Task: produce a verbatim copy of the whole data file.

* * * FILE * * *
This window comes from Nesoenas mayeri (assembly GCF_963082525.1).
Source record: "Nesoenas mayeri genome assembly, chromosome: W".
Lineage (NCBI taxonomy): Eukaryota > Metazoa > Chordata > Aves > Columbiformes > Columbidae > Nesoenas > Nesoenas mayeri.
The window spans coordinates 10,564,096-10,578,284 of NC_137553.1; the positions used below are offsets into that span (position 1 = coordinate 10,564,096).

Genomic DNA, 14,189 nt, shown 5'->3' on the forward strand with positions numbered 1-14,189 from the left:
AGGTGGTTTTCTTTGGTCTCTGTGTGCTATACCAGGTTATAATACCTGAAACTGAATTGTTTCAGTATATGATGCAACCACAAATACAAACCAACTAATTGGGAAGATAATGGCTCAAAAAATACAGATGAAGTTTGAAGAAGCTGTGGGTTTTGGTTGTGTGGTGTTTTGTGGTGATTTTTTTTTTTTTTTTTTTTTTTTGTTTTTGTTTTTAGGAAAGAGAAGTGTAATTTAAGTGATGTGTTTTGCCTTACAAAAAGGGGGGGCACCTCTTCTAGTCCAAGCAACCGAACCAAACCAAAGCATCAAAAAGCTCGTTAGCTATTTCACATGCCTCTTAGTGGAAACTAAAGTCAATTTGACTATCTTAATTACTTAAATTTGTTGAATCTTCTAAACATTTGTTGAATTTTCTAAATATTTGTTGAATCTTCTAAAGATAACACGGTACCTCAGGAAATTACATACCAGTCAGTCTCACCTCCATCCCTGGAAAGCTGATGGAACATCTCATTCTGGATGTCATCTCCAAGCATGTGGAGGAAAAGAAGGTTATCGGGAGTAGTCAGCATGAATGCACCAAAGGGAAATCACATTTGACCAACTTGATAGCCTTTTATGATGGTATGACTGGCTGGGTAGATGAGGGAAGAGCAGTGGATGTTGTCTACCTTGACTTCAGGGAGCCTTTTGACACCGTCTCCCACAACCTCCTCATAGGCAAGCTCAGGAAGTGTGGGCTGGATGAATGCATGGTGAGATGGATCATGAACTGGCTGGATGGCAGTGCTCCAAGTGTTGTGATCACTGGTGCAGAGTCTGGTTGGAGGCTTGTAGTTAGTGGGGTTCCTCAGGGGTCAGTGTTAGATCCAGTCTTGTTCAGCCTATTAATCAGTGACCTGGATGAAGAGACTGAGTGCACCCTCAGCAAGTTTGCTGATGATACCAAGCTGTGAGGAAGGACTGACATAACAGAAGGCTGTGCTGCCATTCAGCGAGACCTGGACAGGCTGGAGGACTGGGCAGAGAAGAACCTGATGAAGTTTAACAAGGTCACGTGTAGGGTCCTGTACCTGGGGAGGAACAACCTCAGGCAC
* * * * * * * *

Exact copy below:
This window comes from Nesoenas mayeri (assembly GCF_963082525.1).
Source record: "Nesoenas mayeri genome assembly, chromosome: W".
Lineage (NCBI taxonomy): Eukaryota > Metazoa > Chordata > Aves > Columbiformes > Columbidae > Nesoenas > Nesoenas mayeri.
The window spans coordinates 10,564,096-10,578,284 of NC_137553.1; the positions used below are offsets into that span (position 1 = coordinate 10,564,096).

Genomic DNA, 14,189 nt, shown 5'->3' on the forward strand with positions numbered 1-14,189 from the left:
AGGTGGTTTTCTTTGGTCTCTGTGTGCTATACCAGGTTATAATACCTGAAACTGAATTGTTTCAGTATATGATGCAACCACAAATACAAACCAACTAATTGGGAAGATAATGGCTCAAAAAATACAGATGAAGTTTGAAGAAGCTGTGGGTTTTGGTTGTGTGGTGTTTTGTGGTGATTTTTTTTTTTTTTTTTTTTTTTTGTTTTTGTTTTTAGGAAAGAGAAGTGTAATTTAAGTGATGTGTTTTGCCTTACAAAAAGGGGGGGCACCTCTTCTAGTCCAAGCAACCGAACCAAACCAAAGCATCAAAAAGCTCGTTAGCTATTTCACATGCCTCTTAGTGGAAACTAAAGTCAATTTGACTATCTTAATTACTTAAATTTGTTGAATCTTCTAAACATTTGTTGAATTTTCTAAATATTTGTTGAATCTTCTAAAGATAACACGGTACCTCAGGAAATTACATACCAGTCAGTCTCACCTCCATCCCTGGAAAGCTGATGGAACATCTCATTCTGGATGTCATCTCCAAGCATGTGGAGGAAAAGAAGGTTATCGGGAGTAGTCAGCATGAATGCACCAAAGGGAAATCACATTTGACCAACTTGATAGCCTTTTATGATGGTATGACTGGCTGGGTAGATGAGGGAAGAGCAGTGGATGTTGTCTACCTTGACTTCAGGGAGCCTTTTGACACCGTCTCCCACAACCTCCTCATAGGCAAGCTCAGGAAGTGTGGGCTGGATGAATGCATGGTGAGATGGATCATGAACTGGCTGGATGGCAGTGCTCCAAGTGTTGTGATCACTGGTGCAGAGTCTGGTTGGAGGCTTGTAGTTAGTGGGGTTCCTCAGGGGTCAGTGTTAGATCCAGTCTTGTTCAGCCTATTAATCAGTGACCTGGATGAAGAGACTGAGTGCACCCTCAGCAAGTTTGCTGATGATACCAAGCTGTGAGGAAGGACTGACATAACAGAAGGCTGTGCTGCCATTCAGCGAGACCTGGACAGGCTGGAGGACTGGGCAGAGAAGAACCTGATGAAGTTTAACAAGGTCACGTGTAGGGTCCTGTACCTGGGGAGGAACAACCTCAGGCAC